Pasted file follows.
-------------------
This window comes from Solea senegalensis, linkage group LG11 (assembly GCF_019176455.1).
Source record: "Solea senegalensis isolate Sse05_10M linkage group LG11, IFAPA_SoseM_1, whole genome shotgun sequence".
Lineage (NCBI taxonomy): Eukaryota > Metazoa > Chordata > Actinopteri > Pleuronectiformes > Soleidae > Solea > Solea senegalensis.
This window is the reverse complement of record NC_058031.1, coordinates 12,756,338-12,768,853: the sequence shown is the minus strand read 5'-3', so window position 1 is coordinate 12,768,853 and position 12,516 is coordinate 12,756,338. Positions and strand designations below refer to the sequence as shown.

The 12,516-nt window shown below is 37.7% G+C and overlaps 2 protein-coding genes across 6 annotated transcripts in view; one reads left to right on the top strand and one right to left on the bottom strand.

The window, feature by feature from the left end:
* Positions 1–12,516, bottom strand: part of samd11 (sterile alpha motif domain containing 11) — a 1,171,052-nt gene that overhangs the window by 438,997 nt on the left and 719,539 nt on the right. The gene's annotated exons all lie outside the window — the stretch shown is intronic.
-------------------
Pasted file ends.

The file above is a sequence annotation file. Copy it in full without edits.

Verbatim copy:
This window comes from Solea senegalensis, linkage group LG11 (assembly GCF_019176455.1).
Source record: "Solea senegalensis isolate Sse05_10M linkage group LG11, IFAPA_SoseM_1, whole genome shotgun sequence".
Lineage (NCBI taxonomy): Eukaryota > Metazoa > Chordata > Actinopteri > Pleuronectiformes > Soleidae > Solea > Solea senegalensis.
This window is the reverse complement of record NC_058031.1, coordinates 12,756,338-12,768,853: the sequence shown is the minus strand read 5'-3', so window position 1 is coordinate 12,768,853 and position 12,516 is coordinate 12,756,338. Positions and strand designations below refer to the sequence as shown.

The 12,516-nt window shown below is 37.7% G+C and overlaps 2 protein-coding genes across 6 annotated transcripts in view; one reads left to right on the top strand and one right to left on the bottom strand.

The window, feature by feature from the left end:
* Positions 1–12,516, bottom strand: part of samd11 (sterile alpha motif domain containing 11) — a 1,171,052-nt gene that overhangs the window by 438,997 nt on the left and 719,539 nt on the right. The gene's annotated exons all lie outside the window — the stretch shown is intronic.